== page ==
Boston Common
by Michael Keshigian



In order to think,
to contemplate and appreciate
dilemmas brought on by modern life,
he often took to strolling
through the public gardens
amid the calmness of time honored trees
and sprawling greenways
that survived the patriotic acts of revolution,
just far enough away
from the street crowd and traffic noise,
building at the intersection
of Bolyston and Tremont.
Distractions down the winding,
narrow tar paths were minimal,
no vendors, beggars, prostitutes,
or public speakers attracting crowds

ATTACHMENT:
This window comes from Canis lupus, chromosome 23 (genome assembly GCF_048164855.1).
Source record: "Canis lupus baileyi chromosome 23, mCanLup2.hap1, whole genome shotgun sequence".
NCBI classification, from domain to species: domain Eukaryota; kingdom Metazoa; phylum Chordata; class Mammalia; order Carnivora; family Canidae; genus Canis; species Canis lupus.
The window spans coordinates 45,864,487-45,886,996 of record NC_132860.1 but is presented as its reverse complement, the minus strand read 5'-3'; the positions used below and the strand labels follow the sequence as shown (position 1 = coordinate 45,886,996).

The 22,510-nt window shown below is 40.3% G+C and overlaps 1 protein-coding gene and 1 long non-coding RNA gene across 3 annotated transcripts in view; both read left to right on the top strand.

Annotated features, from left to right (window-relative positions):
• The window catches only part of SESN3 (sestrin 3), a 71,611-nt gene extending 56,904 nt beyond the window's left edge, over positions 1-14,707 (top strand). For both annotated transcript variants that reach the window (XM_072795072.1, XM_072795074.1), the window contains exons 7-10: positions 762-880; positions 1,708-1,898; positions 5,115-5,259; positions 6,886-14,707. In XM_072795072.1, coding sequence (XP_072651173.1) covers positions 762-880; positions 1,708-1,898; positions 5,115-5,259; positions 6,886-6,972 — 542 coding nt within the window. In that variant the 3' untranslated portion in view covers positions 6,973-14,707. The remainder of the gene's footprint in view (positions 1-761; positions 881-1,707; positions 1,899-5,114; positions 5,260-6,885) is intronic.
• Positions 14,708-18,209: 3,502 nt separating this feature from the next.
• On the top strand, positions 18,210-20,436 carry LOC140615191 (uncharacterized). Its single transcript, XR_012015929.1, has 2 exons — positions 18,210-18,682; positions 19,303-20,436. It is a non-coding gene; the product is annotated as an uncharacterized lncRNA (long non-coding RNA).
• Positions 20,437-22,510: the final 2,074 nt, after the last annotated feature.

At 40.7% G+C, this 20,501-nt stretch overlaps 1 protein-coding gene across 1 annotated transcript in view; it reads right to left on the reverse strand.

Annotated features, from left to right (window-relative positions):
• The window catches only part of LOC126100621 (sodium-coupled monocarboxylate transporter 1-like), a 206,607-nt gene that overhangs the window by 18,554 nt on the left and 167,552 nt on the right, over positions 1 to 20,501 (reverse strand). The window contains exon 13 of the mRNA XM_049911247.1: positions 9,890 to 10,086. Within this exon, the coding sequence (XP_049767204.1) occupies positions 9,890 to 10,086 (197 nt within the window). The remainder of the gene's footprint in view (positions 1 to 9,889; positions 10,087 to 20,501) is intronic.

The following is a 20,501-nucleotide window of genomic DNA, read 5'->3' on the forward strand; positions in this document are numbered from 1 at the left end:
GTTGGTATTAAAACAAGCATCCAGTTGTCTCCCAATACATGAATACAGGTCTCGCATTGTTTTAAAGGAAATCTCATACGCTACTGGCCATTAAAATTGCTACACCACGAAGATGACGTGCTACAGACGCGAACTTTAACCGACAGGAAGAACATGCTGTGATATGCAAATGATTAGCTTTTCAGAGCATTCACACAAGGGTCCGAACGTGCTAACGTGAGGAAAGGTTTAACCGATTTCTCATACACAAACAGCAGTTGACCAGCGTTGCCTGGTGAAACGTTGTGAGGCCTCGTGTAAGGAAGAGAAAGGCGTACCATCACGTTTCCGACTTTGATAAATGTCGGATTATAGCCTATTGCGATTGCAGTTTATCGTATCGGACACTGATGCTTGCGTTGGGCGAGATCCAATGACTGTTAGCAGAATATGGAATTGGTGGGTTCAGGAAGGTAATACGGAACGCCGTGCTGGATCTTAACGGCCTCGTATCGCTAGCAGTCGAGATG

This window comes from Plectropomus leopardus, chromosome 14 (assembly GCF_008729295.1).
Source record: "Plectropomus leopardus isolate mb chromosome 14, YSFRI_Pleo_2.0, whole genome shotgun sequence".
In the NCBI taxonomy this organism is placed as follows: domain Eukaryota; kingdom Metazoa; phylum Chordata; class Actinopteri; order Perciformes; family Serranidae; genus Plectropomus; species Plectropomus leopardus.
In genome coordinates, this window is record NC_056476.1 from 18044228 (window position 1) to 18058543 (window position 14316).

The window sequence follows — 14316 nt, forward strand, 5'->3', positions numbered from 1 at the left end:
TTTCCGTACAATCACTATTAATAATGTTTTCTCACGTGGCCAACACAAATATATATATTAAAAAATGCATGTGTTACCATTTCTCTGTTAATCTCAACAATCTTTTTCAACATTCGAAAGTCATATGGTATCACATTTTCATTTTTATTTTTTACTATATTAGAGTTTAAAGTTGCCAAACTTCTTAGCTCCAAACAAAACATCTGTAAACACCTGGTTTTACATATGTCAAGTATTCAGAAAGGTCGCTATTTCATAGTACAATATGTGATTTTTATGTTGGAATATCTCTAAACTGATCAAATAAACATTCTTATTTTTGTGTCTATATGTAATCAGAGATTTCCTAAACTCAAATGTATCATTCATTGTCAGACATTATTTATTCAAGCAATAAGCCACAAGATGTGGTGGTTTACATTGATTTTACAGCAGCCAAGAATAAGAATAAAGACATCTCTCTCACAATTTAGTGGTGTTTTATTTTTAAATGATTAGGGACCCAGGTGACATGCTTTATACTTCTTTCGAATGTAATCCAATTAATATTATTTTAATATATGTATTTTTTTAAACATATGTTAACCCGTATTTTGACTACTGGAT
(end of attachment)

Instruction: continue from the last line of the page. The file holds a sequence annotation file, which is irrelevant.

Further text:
this day, only a place to find refuge.
So he reflected upon his quickly dissipating,
limited allotment of time,
his acquiescence to a battle
once valiantly fought,
his lack of owning responsibility,
the feigning privilege and apathy
gathering years seem to imply
and the folly of those who still engage.
A female runner skirted by,
lithe, youthful, amazingly trim,
stealing his daydream.
Boston is wonderful, he muttered,
the air so full of rebellion.
He wandered off again
into a comic reverie of pursuit
and the tender excitement of discovery.
I must find my running shoes, he mused.





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